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Imposter Scams FAQ

What are imposter scams?

Cybercriminals often try to scam you by posing as somebody else, such as government officials, friends, family, and others. The cybercriminal’s goal is usually to get money or your personal information.

What are the cybercriminals’ tactics?

In imposter scams, cybercriminals may pose as anybody you might trust or fear and contact you via email, telephone, or text message. Their common tactics include:

  • Threatening messages unless you pay a fee or fine
  • Requiring you to “confirm” your account or personal information
  • Offering a great product, service, or investment at a too-good-to-be-true price
  • Pretending they urgently need money because of some dire event, like a family member getting arrested, hurt, or having their money stolen while on vacation

What are the types of imposter scams?

There are many different types of imposter scams, as listed below.

Business/job opportunity imposter scams — These involve cybercriminals advertising fake job openings and business opportunities on legitimate sites. The criminal may request a fee for job placement or your personal and/or financial information “for security purposes” or to “start the employment paperwork and set up direct deposit.”

Charity imposter scams — These involve cybercriminals impersonating a legitimate or fake charitable organization to steal money and/or personal information.

Debt collection imposter scams — These involve cybercriminals pretending to be legitimate collection agents to trick or pressure you into paying money for debts that may have been paid, canceled, or don’t even exist.

Education/scholarship imposter scams — These involve cybercriminals posing as school or university representatives and asking for “upfront fees” to ensure enrollment or to offer fraudulent “scholarship” assistance.

Family/friends imposter scams — These involve cybercriminals posing as a relative or friend, calling or sending messages requesting urgent financial help, such as for fees to get out of jail, pay a hospital bill, or leave a foreign country.

Government/military imposter scams — These involve cybercriminals posing as a government or military representative calling or sending messages urgently requesting you provide personal information and/or pay a fee or fine. The cybercriminals may also threaten to deny you services, arrest or deport you, or take other legal action if you don’t comply.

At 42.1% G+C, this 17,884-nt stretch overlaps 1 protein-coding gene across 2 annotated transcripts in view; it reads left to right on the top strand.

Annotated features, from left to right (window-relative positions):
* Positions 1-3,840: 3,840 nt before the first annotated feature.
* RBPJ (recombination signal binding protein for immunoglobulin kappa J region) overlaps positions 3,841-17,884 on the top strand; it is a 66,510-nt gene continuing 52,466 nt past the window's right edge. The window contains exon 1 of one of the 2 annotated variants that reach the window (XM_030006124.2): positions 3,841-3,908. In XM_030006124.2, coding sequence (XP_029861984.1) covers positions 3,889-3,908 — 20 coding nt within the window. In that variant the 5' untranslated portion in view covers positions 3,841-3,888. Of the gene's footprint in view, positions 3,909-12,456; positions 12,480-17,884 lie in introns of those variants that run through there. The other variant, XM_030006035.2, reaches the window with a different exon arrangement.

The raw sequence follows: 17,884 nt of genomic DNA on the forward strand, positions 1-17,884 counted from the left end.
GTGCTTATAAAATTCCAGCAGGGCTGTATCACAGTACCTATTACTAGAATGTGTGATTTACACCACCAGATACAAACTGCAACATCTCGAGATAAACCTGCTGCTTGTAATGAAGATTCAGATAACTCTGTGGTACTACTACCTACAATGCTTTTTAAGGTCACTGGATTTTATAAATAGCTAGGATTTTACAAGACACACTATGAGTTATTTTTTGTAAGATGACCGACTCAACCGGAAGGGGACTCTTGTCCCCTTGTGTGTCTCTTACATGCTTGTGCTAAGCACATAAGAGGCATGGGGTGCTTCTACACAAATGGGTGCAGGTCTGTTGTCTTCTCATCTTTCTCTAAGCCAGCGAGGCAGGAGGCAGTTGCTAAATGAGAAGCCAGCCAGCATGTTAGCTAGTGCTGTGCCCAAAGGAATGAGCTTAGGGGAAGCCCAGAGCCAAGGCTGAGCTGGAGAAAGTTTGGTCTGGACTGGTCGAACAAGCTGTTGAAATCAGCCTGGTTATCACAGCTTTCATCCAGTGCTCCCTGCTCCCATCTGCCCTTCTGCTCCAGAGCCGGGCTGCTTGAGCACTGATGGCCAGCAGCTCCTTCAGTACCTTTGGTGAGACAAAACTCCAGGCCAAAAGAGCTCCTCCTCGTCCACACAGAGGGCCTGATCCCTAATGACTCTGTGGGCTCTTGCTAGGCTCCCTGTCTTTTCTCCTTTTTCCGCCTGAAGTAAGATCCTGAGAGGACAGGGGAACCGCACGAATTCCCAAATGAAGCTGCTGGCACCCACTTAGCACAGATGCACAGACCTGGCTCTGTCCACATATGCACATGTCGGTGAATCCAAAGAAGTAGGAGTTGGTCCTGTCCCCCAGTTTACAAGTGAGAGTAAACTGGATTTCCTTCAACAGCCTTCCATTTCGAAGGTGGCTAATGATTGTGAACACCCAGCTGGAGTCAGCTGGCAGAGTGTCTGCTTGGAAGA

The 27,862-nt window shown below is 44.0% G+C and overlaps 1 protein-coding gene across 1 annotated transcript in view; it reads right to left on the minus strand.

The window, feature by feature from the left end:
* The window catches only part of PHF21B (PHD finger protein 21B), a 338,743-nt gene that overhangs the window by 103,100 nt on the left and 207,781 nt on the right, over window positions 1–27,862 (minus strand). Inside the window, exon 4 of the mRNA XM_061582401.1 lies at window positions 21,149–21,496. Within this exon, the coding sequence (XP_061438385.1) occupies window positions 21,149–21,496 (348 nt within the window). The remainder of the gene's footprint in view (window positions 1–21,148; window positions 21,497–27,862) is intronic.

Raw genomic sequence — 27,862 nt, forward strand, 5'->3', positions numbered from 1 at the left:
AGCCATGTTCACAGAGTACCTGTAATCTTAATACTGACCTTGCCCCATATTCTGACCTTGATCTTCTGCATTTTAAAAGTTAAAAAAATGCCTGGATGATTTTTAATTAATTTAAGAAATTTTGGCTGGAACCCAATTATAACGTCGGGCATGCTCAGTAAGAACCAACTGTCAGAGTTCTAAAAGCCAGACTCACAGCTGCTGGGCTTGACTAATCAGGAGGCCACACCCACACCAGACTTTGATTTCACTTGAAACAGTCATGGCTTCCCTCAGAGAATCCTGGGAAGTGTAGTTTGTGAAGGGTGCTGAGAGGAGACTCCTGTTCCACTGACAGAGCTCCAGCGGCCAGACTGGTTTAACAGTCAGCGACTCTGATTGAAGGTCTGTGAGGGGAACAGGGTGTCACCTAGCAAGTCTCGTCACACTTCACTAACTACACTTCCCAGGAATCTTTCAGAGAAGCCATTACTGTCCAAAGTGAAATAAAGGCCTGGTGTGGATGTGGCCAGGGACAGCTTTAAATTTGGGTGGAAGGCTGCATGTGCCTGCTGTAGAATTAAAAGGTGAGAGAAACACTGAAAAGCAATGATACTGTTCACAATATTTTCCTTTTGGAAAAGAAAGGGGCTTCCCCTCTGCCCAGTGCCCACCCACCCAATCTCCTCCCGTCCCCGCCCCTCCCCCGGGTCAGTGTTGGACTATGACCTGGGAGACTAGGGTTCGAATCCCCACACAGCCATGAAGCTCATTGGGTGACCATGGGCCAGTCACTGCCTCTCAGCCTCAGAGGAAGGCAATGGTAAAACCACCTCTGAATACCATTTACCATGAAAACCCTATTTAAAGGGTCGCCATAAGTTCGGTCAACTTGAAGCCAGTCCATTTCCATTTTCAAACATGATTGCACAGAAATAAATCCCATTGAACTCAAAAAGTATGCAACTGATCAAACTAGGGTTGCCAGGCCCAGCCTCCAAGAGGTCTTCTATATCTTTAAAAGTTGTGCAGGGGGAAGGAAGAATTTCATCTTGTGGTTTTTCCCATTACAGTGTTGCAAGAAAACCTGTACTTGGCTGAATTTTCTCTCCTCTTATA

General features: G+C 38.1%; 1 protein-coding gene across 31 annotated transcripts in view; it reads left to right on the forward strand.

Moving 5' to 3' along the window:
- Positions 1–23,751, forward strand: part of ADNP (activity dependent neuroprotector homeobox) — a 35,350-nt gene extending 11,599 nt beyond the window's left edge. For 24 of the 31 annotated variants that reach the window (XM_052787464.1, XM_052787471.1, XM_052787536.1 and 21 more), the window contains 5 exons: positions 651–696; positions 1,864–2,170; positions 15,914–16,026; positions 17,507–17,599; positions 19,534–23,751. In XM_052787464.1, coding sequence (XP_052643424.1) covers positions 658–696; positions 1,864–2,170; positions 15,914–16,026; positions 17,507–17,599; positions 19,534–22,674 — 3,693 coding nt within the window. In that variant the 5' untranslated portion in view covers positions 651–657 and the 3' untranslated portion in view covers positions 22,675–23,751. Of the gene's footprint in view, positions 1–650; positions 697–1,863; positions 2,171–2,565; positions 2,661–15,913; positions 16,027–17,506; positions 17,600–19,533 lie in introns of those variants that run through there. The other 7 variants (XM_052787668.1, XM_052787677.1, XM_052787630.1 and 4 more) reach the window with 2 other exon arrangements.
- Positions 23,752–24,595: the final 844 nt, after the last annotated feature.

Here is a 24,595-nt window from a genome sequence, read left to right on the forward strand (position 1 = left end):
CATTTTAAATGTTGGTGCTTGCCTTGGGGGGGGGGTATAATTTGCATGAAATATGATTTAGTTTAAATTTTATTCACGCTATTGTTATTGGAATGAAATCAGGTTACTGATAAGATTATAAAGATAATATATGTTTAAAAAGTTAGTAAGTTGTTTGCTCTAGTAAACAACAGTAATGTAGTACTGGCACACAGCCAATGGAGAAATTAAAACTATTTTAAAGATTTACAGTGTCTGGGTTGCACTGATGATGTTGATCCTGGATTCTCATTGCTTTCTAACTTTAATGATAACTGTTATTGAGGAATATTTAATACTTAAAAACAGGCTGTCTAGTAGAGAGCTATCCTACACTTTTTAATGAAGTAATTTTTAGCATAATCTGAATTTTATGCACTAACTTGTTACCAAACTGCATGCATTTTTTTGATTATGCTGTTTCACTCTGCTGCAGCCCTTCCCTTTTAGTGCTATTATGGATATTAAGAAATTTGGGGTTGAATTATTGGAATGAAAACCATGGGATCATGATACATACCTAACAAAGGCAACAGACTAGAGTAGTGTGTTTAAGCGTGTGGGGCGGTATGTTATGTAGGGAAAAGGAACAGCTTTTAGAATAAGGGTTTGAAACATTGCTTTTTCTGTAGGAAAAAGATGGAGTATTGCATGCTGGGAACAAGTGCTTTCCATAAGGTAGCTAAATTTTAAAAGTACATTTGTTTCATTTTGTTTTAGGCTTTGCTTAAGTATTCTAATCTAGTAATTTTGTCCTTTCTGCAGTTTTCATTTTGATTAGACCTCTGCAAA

Investment imposter scams — These involve cybercriminals promoting a high-paying investment opportunity and persuading you to “invest” in the fraudulent opportunity. Prize/lottery/sweepstakes imposter scams — These involve cybercriminals claiming that you won a large amount of cash or other prizes and must provide a small claim fee, tax fee, or personal information to get the prize.

Romance imposter scams — These involve cybercriminals pretending to have a romantic interest in you, gaining your affection, and then using that goodwill to commit fraud.

Technical support imposter scams — These involve cybercriminals posing as a vendor or technical support representative claiming that your device needs to be scanned or repaired. A similar message may pop up on your computer or device screen. The cybercriminal’s goal is to get paid for performing the service, plant malicious software on your device, and/or get your personal information.

What should I do if I’m targeted in an imposter scam?

  • Be suspicious of sensational, too-good-to-be-true, upsetting, or threatening statements. Cybercriminals want you to react immediately without thinking.
  • Verify the identity of the sender and ignore fraudulent commands and requests for action.
  • Delete an unusual, unexpected email or text message and hang up on a telephone caller.
  • Get the caller’s name and (business) phone number, then call the organization / company using their phone number published on their website to verify a caller’s identity and request.
  • Do not click on any unexpected links or attachments as they may lead to malicious websites or contain malicious software.
  • Never respond to a text message or email unless you know the sender is legitimate, as that tells the cybercriminal that they reached a real person (and increases the likelihood you’ll get more fake messages).
  • Never give credit card or personal information to an unsolicited phone caller.
  • Never wire money or send gift cards to a stranger.

How do I learn more and report an imposter scam?

Learn more about imposter scams and where to report at: www.fightcybercrime.org/imposter-scams/